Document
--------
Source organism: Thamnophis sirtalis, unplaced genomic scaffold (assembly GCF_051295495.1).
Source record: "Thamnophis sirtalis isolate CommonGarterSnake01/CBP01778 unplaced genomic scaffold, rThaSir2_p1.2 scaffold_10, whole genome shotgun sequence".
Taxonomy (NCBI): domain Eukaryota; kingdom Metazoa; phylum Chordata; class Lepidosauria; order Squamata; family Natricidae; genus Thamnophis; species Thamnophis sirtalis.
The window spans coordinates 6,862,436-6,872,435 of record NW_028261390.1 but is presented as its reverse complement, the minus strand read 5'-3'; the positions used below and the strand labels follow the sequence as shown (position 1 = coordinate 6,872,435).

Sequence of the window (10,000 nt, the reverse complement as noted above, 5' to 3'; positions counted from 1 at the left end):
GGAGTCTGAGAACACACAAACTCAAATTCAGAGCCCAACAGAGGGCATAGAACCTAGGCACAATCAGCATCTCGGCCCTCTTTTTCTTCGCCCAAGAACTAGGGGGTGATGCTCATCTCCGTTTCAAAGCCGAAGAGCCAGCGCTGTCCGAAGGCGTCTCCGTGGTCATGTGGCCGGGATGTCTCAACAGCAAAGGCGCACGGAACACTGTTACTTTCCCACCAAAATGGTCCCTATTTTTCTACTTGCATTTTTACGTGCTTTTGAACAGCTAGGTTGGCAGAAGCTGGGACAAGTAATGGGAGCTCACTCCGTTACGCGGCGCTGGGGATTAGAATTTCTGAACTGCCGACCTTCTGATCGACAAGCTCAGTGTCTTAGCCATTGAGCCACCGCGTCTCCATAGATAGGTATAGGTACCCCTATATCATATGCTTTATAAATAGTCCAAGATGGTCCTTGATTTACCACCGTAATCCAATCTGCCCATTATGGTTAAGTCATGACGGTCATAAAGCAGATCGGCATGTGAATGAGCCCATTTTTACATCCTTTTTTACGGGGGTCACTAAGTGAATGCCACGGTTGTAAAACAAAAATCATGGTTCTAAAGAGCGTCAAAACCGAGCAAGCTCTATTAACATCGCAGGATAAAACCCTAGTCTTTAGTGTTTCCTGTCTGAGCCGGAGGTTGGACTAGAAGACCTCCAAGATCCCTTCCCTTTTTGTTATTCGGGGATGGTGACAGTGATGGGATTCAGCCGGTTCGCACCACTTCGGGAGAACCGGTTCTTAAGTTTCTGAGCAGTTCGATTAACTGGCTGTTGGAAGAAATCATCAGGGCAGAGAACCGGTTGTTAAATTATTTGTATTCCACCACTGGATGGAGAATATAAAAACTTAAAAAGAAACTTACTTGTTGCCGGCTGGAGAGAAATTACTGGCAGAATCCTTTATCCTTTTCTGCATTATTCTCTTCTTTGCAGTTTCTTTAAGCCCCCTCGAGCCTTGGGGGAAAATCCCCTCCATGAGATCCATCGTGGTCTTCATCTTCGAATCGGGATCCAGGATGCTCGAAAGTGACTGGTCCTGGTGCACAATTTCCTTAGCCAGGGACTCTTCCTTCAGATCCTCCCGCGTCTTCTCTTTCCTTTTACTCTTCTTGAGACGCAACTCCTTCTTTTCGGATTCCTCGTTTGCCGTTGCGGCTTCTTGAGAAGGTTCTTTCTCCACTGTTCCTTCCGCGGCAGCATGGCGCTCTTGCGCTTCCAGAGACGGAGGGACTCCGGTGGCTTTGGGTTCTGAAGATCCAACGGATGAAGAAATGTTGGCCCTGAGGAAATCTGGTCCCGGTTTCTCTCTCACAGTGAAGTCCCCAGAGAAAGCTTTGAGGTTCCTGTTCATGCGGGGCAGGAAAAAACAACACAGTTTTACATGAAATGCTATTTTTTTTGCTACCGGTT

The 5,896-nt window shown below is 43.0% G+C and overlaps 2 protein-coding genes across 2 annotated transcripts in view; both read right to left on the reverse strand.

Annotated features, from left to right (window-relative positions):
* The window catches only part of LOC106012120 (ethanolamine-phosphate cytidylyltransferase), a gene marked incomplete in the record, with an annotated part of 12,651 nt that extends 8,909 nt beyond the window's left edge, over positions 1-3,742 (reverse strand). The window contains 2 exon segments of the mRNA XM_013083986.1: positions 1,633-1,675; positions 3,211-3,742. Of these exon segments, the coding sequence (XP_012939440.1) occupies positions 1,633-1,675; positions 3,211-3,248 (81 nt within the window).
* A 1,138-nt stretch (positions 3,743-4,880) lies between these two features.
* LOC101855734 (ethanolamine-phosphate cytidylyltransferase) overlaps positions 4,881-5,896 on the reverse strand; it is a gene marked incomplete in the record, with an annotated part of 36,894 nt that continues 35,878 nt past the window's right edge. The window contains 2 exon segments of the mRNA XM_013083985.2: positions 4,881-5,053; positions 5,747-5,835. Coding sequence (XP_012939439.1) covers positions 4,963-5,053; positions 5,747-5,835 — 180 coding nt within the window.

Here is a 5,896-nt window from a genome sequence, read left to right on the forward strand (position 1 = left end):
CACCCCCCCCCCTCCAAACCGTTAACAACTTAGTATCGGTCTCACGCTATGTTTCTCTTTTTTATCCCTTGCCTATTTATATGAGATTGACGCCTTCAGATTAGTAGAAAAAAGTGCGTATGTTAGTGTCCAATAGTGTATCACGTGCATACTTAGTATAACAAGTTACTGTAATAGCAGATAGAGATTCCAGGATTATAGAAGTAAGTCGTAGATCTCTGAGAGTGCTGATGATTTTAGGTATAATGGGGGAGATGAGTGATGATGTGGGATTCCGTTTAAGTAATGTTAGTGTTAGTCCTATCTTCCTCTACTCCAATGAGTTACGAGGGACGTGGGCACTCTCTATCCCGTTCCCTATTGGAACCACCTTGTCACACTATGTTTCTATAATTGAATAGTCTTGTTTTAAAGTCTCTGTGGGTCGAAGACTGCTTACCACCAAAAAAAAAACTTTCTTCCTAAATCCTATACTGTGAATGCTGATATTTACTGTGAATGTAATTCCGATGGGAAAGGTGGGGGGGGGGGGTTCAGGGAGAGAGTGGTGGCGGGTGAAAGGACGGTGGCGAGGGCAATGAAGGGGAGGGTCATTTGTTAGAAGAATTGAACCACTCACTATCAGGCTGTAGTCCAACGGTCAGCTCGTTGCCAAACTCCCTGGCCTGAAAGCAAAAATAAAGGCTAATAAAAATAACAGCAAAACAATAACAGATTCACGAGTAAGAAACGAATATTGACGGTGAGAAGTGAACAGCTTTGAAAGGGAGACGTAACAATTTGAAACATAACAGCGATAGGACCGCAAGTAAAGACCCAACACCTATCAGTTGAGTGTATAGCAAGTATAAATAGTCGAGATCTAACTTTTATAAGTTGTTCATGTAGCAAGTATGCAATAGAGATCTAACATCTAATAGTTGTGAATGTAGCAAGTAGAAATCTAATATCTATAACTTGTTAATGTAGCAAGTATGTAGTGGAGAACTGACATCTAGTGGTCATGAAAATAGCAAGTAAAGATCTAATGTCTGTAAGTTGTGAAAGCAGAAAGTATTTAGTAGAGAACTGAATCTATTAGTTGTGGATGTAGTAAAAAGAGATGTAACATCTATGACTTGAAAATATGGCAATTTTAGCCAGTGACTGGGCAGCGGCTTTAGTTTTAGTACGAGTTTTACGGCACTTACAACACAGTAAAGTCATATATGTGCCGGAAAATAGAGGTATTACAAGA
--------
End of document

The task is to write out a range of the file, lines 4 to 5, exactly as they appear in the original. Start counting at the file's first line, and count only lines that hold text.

The window spans coordinates 6,862,436-6,872,435 of record NW_028261390.1 but is presented as its reverse complement, the minus strand read 5'-3'; the positions used below and the strand labels follow the sequence as shown (position 1 = coordinate 6,872,435).

Sequence of the window (10,000 nt, the reverse complement as noted above, 5' to 3'; positions counted from 1 at the left end):